Miami Heat

Bam Adebayo ready for ‘big opportunity,’ and explains why he feels like a ‘Heat Lifer’

The move was expected, but it still means something to center Bam Adebayo.

The Heat announced last week its decision to exercise the fourth-year team option on Adebayo’s rookie-scale contract. The move locks Adebayo into a $5.1 million salary for the 2020-21 season, after he earns $3.5 million this upcoming season.

“It’s definitely a confidence builder,” Adebayo said Tuesday evening at a meet-and-greet event leading up to Wednesday’s cheeseburger-eating contest against competitive-eating star Takeru Kobayashi at BurgerFi in Pinecrest. “It’s one of those things that a lot of guys don’t get to see, but I’m glad it happened to me. So we’re going to keep this thing going and see if we can win some more games.”

The Heat had until Oct. 31 to make the decision on Adebayo. Instead, Miami made the move more than a month before the deadline to make him the first player from the 2017 first-round draft class to have his option picked up.

Adebayo, 22, is eligible for restricted free agency in the summer of 2021, but the Heat can offer him an extension next offseason.

“They’re pushing me to be more of a leader,” Adebayo said of his Heat duties entering the season. “So, yeah, I do feel like I’ve become a Heat Lifer type of guy and just being more involved and having like a [Udonis Haslem] responsibility when it comes to my teammates.”

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Even though Adebayo is still on his rookie deal, he’s expected to take on a bigger role this season. With the Heat trading center Hassan Whiteside to Portland this offseason as part of the four-team Jimmy Butler deal, Adebayo is expected to be the Heat’s starting center.

“I wouldn’t consider it pressure,” Adebayo said. “I would more consider it an opportunity, a big opportunity for that matter. And just going out there and just playing positive, staying positive and showing everybody what I can do.”

Adebayo, who is entering his third NBA season, averaged 8.9 points, 7.3 rebounds, and 2.2 assists in 23.3 minutes while playing in all 82 of the Heat’s games last season.

Even with Whiteside on the roster last season, Adebayo started in 22 of the Heat’s final 23 games. Adebayo averaged 11.6 points on 59.7 percent shooting, 9.1 rebounds, three assists, 1.1 steals, and one block in that 23-game span, and Miami outscored opponents by 45 points in that time.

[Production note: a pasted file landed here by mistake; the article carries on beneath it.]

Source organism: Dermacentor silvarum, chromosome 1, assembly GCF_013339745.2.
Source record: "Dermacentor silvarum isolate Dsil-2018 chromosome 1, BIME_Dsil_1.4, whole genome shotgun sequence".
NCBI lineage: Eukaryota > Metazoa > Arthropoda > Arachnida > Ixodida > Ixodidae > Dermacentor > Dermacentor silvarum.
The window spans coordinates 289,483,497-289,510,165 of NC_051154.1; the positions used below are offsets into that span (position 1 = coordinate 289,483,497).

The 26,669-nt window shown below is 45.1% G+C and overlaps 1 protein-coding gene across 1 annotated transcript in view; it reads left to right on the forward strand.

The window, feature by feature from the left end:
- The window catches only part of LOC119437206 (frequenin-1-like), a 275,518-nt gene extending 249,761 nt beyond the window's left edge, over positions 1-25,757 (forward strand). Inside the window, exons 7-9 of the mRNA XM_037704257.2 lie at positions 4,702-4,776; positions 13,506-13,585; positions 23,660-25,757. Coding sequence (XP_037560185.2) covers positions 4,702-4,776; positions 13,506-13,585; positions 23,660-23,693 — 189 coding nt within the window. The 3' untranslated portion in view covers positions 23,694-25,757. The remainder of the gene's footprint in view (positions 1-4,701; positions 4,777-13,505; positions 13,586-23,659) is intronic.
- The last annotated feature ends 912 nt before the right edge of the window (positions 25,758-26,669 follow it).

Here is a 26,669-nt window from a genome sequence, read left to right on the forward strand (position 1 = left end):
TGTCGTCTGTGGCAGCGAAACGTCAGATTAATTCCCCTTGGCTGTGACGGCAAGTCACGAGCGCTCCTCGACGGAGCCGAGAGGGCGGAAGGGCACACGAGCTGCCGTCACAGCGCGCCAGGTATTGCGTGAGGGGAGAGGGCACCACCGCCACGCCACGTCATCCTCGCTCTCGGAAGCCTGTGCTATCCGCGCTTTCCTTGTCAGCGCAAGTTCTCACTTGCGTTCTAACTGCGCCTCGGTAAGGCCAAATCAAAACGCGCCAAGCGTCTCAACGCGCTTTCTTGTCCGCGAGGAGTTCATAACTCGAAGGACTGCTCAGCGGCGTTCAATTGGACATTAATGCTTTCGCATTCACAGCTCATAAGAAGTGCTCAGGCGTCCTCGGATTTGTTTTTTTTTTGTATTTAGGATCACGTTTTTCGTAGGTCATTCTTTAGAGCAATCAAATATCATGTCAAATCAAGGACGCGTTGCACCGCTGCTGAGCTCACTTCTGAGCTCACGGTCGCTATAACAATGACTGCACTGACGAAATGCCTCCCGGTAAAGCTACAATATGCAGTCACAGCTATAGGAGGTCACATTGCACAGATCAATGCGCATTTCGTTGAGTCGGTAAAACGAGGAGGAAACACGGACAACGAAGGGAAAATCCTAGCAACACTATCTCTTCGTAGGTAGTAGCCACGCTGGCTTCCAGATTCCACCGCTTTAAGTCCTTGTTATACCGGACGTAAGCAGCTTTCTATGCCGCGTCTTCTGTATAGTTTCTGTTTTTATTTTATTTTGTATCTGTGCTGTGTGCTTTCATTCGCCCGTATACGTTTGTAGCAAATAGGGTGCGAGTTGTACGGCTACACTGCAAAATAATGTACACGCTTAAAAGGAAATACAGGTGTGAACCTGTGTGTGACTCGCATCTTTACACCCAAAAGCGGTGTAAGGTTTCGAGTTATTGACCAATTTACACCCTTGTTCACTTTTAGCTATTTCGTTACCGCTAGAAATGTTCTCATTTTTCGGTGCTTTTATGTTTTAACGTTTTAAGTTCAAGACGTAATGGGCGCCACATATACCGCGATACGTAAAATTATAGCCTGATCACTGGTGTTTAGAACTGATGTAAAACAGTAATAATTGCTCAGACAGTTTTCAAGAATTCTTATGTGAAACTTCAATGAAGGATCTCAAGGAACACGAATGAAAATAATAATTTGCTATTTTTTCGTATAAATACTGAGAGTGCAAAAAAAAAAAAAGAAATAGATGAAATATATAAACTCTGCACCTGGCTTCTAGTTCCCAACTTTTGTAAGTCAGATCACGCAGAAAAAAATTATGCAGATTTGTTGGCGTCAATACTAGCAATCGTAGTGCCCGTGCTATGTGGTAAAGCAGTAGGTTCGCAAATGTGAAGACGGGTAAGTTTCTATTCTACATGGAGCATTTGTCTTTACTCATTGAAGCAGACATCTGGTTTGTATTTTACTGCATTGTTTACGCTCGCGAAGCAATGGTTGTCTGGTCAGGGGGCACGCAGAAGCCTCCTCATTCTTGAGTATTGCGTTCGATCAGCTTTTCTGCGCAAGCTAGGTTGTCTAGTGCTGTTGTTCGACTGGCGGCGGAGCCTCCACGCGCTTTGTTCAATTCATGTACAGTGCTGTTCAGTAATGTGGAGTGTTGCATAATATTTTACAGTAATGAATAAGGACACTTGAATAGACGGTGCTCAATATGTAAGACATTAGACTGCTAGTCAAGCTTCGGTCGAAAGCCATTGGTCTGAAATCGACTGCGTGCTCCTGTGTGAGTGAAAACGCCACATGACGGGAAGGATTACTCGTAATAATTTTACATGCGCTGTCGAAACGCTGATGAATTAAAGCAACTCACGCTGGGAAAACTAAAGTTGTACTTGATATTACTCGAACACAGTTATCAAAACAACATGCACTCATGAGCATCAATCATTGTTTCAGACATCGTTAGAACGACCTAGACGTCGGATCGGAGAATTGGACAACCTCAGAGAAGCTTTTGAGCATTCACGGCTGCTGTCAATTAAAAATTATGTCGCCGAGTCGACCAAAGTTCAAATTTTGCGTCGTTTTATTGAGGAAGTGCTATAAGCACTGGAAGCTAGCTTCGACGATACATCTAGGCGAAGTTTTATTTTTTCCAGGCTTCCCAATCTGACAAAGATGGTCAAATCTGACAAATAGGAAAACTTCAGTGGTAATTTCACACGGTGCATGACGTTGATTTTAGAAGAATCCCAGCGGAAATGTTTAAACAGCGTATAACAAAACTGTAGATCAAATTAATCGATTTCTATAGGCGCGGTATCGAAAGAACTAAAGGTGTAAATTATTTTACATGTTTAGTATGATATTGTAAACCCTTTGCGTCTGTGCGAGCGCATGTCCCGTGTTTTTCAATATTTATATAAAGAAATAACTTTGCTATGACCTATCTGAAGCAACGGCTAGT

Adebayo told the Miami Herald earlier this offseason that he believes he can average 16 points, 10 rebounds, and five assists per game this season. Russell Westbrook, Nikola Jokic, and 2019 NBA MVP Giannis Antetokounmpo were the only three players who finished with those averages last season.

Here’s what else Adebayo had to say Tuesday ...

For the first time since Adebayo was cut from Team USA last month in advance of the FIBA World Cup, he spoke about his training camp experience with the national team.

“Just the atmosphere, because everybody that comes from different teams are like No. 1 or No. 2 options,” he said. “So just being out there with a lot of guys and just hearing the stories from the locker room, their perspective and just sharing mine. It’s just like a cool ordeal.”

Of being cut after a week of Team USA training camp practices, Adebayo said: “It wasn’t tough at all. I knew where I was going, I was going back to Miami to work on my game.”

Following two losses, Team USA ended the World Cup earlier this month in seventh place.

“Honestly, the games were too early for me,” Adebayo said when asked what it was like to watch the national team struggle in China. “I didn’t get to see a lot of them, but I got to see a couple of reruns off of ESPN. But it’s the way it goes. In life you live and learn.”

Adebayo pointed to guard Kendrick Nunn as a player who has “really stood out” in Heat offseason workouts. “He’s still progressing and just getting better as the days go by,” Adebayo said of Nunn.

As for Wednesday’s cheeseburger-eating contest, Adebayo said he’s not worried about gaining extra weight, even with the Oct. 1 start of training camp looming.

“I’m not consuming six cheeseburgers. I’m trying to achieve a half of one because I eat slow,” Adebayo said with a smile. “So I’m going to be behind.

“[The Heat] know I’ve been eating good all this summer and working on my body, so this one little event won’t hurt me.”

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Anthony Chiang covers the Miami Heat for the Miami Herald. He attended the University of Florida and was born and raised in Miami.
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